1. Species can morph in shape and color over time as a result of evolution. How long — minutes, years, centuries, millennia — do you think it takes those changes to show up?
2. What do you think is responsible for making those changes to a species?
1. What major transformation in society coincided with a darkening of peppered moths in Britain?
2. Why did the black form of the species come to dominate in polluted regions?
3. Did pollution “make” the moths black? If not, explain what did.
4. Explain “natural selection.”
5. What are microRNAs?
6. What does SNP stand for — and what is a SNP?
7. What is a jumping gene, and what type of microbe has it been compared to?
8. What is an intron?
9. In the Heliconius butterfly species, what advantage do these insects get from a yellow band on their wings?
10. According to this story, the timing of wing-scale development can affect what attribute in Heliconius butterflies?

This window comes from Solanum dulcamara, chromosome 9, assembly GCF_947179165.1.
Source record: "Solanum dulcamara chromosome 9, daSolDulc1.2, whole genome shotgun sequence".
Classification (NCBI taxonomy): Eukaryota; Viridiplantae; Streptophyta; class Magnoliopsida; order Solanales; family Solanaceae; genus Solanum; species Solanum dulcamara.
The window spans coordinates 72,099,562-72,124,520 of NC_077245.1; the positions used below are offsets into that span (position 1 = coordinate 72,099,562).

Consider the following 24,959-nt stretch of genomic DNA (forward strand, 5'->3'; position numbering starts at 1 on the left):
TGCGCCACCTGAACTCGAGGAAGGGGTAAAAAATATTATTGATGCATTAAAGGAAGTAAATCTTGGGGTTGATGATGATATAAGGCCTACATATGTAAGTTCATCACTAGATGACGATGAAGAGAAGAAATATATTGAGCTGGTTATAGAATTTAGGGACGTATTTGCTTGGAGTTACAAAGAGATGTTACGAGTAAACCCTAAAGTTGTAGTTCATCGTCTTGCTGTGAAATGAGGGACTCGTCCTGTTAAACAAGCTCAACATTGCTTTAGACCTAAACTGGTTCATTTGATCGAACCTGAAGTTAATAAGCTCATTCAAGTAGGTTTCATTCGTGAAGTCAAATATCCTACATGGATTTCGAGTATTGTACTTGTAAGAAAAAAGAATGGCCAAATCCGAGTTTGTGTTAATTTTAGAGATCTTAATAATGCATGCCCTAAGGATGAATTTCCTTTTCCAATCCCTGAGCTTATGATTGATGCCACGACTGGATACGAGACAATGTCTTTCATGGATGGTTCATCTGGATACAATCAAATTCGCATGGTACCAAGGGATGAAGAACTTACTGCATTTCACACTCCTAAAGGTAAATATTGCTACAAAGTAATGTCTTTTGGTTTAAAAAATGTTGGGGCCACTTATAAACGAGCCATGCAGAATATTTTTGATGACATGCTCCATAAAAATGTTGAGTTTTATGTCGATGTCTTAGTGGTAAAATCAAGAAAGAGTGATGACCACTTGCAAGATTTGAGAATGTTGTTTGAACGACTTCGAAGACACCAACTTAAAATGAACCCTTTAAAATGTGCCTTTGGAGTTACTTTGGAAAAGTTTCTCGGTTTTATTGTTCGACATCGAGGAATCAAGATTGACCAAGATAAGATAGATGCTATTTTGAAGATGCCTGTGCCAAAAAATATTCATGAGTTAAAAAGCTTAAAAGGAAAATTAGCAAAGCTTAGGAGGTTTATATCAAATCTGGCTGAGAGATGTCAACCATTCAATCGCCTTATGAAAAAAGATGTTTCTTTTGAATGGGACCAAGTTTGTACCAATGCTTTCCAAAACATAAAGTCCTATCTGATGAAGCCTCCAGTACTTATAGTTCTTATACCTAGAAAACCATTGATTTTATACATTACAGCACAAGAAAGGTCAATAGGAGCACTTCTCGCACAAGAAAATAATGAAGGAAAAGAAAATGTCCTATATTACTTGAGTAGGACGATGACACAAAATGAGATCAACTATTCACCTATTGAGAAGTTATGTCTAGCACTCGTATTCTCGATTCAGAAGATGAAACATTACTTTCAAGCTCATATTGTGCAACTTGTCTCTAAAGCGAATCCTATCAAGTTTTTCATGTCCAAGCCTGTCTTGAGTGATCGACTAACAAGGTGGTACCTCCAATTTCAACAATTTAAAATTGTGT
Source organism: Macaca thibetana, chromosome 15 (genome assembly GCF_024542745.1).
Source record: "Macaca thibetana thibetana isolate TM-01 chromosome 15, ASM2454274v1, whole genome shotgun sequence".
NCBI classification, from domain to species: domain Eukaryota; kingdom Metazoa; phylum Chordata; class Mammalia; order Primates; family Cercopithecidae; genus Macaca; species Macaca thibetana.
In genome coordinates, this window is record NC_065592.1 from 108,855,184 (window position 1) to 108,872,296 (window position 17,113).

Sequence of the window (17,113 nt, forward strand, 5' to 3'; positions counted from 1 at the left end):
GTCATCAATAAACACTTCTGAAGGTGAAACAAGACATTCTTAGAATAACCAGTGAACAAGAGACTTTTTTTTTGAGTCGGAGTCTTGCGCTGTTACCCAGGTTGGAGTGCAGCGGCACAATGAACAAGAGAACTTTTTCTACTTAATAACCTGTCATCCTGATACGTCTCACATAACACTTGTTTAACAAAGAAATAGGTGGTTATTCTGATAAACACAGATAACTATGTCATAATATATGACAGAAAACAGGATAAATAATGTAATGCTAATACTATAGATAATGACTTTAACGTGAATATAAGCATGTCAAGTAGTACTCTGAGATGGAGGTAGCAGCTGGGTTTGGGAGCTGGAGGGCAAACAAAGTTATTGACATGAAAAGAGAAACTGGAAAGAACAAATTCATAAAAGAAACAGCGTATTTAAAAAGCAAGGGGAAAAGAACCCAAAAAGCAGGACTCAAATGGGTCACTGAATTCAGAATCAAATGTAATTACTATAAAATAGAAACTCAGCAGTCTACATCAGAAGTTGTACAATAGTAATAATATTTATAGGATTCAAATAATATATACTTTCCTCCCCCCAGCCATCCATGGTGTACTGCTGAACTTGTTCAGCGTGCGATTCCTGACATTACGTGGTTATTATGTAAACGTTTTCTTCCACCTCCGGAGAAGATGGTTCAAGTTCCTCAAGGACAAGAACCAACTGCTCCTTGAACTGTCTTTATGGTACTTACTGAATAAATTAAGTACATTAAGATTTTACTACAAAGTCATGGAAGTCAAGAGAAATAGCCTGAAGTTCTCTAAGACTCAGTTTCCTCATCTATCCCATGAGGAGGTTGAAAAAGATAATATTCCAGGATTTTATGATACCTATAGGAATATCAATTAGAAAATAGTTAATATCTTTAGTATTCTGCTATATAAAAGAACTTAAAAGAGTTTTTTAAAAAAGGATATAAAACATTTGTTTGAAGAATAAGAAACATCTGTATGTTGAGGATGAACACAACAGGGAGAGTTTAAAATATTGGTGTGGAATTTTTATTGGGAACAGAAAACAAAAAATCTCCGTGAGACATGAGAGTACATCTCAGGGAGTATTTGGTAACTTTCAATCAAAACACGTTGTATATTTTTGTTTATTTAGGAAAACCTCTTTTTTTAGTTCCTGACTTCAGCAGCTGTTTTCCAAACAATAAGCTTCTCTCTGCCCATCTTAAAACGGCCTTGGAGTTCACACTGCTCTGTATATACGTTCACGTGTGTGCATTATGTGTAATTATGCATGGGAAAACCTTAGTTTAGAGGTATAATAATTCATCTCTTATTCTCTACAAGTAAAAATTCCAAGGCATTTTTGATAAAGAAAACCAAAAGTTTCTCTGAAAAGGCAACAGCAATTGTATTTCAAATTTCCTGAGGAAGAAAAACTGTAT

1. The change in peppered-moth wing color has been described as an example of natural selection. But if the condition that “drove” this change within the species’ population was pollution, does the term natural selection seem appropriate? Explain your reasoning.
2. With pollution controls, the “typical” version of peppered moths again came to dominate much of the species’ original range. What allowed them to make that comeback (hint: which were available to come back)? If the motley-winged variant hadn’t been able to make a comeback, what might have been the reason? And what might ultimately have happened to the species, at least locally, if only the black-winged moths were living in this cleaner environment? Explain your reasoning.
1. In peppered moths, a region of about 400,000 DNA bases seemed to hold the long-sought gene mutation leading to dark peppered-moth wings. The difference showed up in a portion that was almost 22,000 DNA bases long. What share of the original region did this smaller one comprise (on a percent basis)?
2. Ilik Saccheri found a transposable element in 105 of 110 carbonaria moths. What percent of these moths had that jumping gene?